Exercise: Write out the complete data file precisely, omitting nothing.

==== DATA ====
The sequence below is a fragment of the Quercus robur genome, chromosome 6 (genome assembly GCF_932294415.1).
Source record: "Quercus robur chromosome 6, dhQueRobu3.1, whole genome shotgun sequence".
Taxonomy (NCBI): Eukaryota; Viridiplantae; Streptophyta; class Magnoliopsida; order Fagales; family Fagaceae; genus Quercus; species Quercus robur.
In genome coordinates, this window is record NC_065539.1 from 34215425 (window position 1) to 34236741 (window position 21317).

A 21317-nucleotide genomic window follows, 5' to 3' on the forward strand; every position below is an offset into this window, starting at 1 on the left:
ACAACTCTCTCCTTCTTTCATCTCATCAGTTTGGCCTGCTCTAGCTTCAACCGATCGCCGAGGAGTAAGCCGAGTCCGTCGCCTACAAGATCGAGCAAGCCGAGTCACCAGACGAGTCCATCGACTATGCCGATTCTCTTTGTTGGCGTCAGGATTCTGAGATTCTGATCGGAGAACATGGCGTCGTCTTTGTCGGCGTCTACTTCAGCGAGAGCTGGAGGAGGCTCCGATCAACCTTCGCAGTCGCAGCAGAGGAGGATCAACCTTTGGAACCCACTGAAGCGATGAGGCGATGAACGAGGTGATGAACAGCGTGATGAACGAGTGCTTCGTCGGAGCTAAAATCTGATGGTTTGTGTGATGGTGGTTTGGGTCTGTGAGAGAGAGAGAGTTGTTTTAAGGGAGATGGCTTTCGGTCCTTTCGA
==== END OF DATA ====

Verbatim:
The sequence below is a fragment of the Quercus robur genome, chromosome 6 (genome assembly GCF_932294415.1).
Source record: "Quercus robur chromosome 6, dhQueRobu3.1, whole genome shotgun sequence".
Taxonomy (NCBI): Eukaryota; Viridiplantae; Streptophyta; class Magnoliopsida; order Fagales; family Fagaceae; genus Quercus; species Quercus robur.
In genome coordinates, this window is record NC_065539.1 from 34215425 (window position 1) to 34236741 (window position 21317).

A 21317-nucleotide genomic window follows, 5' to 3' on the forward strand; every position below is an offset into this window, starting at 1 on the left:
ACAACTCTCTCCTTCTTTCATCTCATCAGTTTGGCCTGCTCTAGCTTCAACCGATCGCCGAGGAGTAAGCCGAGTCCGTCGCCTACAAGATCGAGCAAGCCGAGTCACCAGACGAGTCCATCGACTATGCCGATTCTCTTTGTTGGCGTCAGGATTCTGAGATTCTGATCGGAGAACATGGCGTCGTCTTTGTCGGCGTCTACTTCAGCGAGAGCTGGAGGAGGCTCCGATCAACCTTCGCAGTCGCAGCAGAGGAGGATCAACCTTTGGAACCCACTGAAGCGATGAGGCGATGAACGAGGTGATGAACAGCGTGATGAACGAGTGCTTCGTCGGAGCTAAAATCTGATGGTTTGTGTGATGGTGGTTTGGGTCTGTGAGAGAGAGAGAGTTGTTTTAAGGGAGATGGCTTTCGGTCCTTTCGA